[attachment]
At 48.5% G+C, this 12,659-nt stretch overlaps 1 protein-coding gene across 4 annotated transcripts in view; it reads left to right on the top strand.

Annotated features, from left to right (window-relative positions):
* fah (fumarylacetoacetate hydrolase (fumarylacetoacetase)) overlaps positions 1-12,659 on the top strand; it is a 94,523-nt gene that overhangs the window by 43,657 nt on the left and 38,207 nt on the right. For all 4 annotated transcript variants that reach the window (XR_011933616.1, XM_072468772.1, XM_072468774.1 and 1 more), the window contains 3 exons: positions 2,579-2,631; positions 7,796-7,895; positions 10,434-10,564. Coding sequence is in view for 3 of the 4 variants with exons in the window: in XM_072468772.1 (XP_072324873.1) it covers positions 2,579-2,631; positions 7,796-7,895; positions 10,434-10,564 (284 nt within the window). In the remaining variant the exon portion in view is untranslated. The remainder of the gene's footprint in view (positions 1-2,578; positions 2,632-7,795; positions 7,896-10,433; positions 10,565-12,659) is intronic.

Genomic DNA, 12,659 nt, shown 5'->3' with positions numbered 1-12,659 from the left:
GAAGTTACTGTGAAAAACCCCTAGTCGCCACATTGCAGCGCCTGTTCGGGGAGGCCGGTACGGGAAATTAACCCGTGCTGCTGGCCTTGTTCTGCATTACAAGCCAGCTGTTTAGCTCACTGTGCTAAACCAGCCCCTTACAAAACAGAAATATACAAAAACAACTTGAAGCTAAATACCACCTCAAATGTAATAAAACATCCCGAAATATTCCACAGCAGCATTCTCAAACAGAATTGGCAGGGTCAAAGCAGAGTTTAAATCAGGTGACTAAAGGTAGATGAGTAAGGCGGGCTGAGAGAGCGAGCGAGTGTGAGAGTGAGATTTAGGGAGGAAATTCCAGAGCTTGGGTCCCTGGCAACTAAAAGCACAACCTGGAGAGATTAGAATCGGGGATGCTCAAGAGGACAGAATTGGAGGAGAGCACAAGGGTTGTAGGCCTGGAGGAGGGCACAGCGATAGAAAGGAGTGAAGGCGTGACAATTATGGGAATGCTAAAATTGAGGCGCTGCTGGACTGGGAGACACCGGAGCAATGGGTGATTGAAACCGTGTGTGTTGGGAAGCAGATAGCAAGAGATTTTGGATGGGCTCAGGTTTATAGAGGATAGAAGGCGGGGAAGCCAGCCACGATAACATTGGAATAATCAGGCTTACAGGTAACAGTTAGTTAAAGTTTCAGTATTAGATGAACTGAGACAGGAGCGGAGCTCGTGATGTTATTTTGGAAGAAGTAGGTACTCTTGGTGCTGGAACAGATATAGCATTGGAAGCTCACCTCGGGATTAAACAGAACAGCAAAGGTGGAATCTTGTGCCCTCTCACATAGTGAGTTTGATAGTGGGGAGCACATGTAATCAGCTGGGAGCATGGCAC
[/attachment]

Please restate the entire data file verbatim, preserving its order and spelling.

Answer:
At 48.5% G+C, this 12,659-nt stretch overlaps 1 protein-coding gene across 4 annotated transcripts in view; it reads left to right on the top strand.

Annotated features, from left to right (window-relative positions):
* fah (fumarylacetoacetate hydrolase (fumarylacetoacetase)) overlaps positions 1-12,659 on the top strand; it is a 94,523-nt gene that overhangs the window by 43,657 nt on the left and 38,207 nt on the right. For all 4 annotated transcript variants that reach the window (XR_011933616.1, XM_072468772.1, XM_072468774.1 and 1 more), the window contains 3 exons: positions 2,579-2,631; positions 7,796-7,895; positions 10,434-10,564. Coding sequence is in view for 3 of the 4 variants with exons in the window: in XM_072468772.1 (XP_072324873.1) it covers positions 2,579-2,631; positions 7,796-7,895; positions 10,434-10,564 (284 nt within the window). In the remaining variant the exon portion in view is untranslated. The remainder of the gene's footprint in view (positions 1-2,578; positions 2,632-7,795; positions 7,896-10,433; positions 10,565-12,659) is intronic.

Genomic DNA, 12,659 nt, shown 5'->3' with positions numbered 1-12,659 from the left:
GAAGTTACTGTGAAAAACCCCTAGTCGCCACATTGCAGCGCCTGTTCGGGGAGGCCGGTACGGGAAATTAACCCGTGCTGCTGGCCTTGTTCTGCATTACAAGCCAGCTGTTTAGCTCACTGTGCTAAACCAGCCCCTTACAAAACAGAAATATACAAAAACAACTTGAAGCTAAATACCACCTCAAATGTAATAAAACATCCCGAAATATTCCACAGCAGCATTCTCAAACAGAATTGGCAGGGTCAAAGCAGAGTTTAAATCAGGTGACTAAAGGTAGATGAGTAAGGCGGGCTGAGAGAGCGAGCGAGTGTGAGAGTGAGATTTAGGGAGGAAATTCCAGAGCTTGGGTCCCTGGCAACTAAAAGCACAACCTGGAGAGATTAGAATCGGGGATGCTCAAGAGGACAGAATTGGAGGAGAGCACAAGGGTTGTAGGCCTGGAGGAGGGCACAGCGATAGAAAGGAGTGAAGGCGTGACAATTATGGGAATGCTAAAATTGAGGCGCTGCTGGACTGGGAGACACCGGAGCAATGGGTGATTGAAACCGTGTGTGTTGGGAAGCAGATAGCAAGAGATTTTGGATGGGCTCAGGTTTATAGAGGATAGAAGGCGGGGAAGCCAGCCACGATAACATTGGAATAATCAGGCTTACAGGTAACAGTTAGTTAAAGTTTCAGTATTAGATGAACTGAGACAGGAGCGGAGCTCGTGATGTTATTTTGGAAGAAGTAGGTACTCTTGGTGCTGGAACAGATATAGCATTGGAAGCTCACCTCGGGATTAAACAGAACAGCAAAGGTGGAATCTTGTGCCCTCTCACATAGTGAGTTTGATAGTGGGGAGCACATGTAATCAGCTGGGAGCATGGCAC